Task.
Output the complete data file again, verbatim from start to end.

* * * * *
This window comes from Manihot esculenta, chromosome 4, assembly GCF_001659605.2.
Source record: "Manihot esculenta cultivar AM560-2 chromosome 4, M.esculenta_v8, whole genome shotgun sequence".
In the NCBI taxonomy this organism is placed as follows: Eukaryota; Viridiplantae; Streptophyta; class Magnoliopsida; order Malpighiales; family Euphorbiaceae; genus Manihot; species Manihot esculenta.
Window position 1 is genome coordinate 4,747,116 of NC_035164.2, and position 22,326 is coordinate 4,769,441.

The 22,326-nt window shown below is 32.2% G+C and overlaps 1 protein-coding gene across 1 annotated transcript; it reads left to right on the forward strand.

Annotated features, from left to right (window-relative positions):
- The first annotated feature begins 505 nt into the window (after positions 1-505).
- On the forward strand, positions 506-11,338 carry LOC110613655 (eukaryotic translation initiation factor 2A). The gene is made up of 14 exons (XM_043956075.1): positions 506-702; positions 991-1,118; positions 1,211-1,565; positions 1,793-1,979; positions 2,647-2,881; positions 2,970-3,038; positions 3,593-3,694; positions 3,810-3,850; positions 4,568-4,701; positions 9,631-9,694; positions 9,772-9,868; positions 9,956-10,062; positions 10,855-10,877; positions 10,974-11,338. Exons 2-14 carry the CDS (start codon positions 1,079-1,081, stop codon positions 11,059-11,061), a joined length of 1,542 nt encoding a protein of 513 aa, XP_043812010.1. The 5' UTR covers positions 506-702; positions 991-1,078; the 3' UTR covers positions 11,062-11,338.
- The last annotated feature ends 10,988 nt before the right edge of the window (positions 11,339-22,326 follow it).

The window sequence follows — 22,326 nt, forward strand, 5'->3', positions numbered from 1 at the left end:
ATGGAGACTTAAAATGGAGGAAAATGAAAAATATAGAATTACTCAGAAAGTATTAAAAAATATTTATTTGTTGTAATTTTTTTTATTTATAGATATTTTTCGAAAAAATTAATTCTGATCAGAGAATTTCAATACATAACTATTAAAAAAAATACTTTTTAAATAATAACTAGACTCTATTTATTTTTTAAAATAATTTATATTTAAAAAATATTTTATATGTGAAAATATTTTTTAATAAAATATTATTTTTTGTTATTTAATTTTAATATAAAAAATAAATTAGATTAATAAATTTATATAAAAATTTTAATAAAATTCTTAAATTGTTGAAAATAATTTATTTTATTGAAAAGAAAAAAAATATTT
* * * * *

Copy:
This window comes from Manihot esculenta, chromosome 4, assembly GCF_001659605.2.
Source record: "Manihot esculenta cultivar AM560-2 chromosome 4, M.esculenta_v8, whole genome shotgun sequence".
In the NCBI taxonomy this organism is placed as follows: Eukaryota; Viridiplantae; Streptophyta; class Magnoliopsida; order Malpighiales; family Euphorbiaceae; genus Manihot; species Manihot esculenta.
Window position 1 is genome coordinate 4,747,116 of NC_035164.2, and position 22,326 is coordinate 4,769,441.

The 22,326-nt window shown below is 32.2% G+C and overlaps 1 protein-coding gene across 1 annotated transcript; it reads left to right on the forward strand.

Annotated features, from left to right (window-relative positions):
- The first annotated feature begins 505 nt into the window (after positions 1-505).
- On the forward strand, positions 506-11,338 carry LOC110613655 (eukaryotic translation initiation factor 2A). The gene is made up of 14 exons (XM_043956075.1): positions 506-702; positions 991-1,118; positions 1,211-1,565; positions 1,793-1,979; positions 2,647-2,881; positions 2,970-3,038; positions 3,593-3,694; positions 3,810-3,850; positions 4,568-4,701; positions 9,631-9,694; positions 9,772-9,868; positions 9,956-10,062; positions 10,855-10,877; positions 10,974-11,338. Exons 2-14 carry the CDS (start codon positions 1,079-1,081, stop codon positions 11,059-11,061), a joined length of 1,542 nt encoding a protein of 513 aa, XP_043812010.1. The 5' UTR covers positions 506-702; positions 991-1,078; the 3' UTR covers positions 11,062-11,338.
- The last annotated feature ends 10,988 nt before the right edge of the window (positions 11,339-22,326 follow it).

The window sequence follows — 22,326 nt, forward strand, 5'->3', positions numbered from 1 at the left end:
ATGGAGACTTAAAATGGAGGAAAATGAAAAATATAGAATTACTCAGAAAGTATTAAAAAATATTTATTTGTTGTAATTTTTTTTATTTATAGATATTTTTCGAAAAAATTAATTCTGATCAGAGAATTTCAATACATAACTATTAAAAAAAATACTTTTTAAATAATAACTAGACTCTATTTATTTTTTAAAATAATTTATATTTAAAAAATATTTTATATGTGAAAATATTTTTTAATAAAATATTATTTTTTGTTATTTAATTTTAATATAAAAAATAAATTAGATTAATAAATTTATATAAAAATTTTAATAAAATTCTTAAATTGTTGAAAATAATTTATTTTATTGAAAAGAAAAAAAATATTT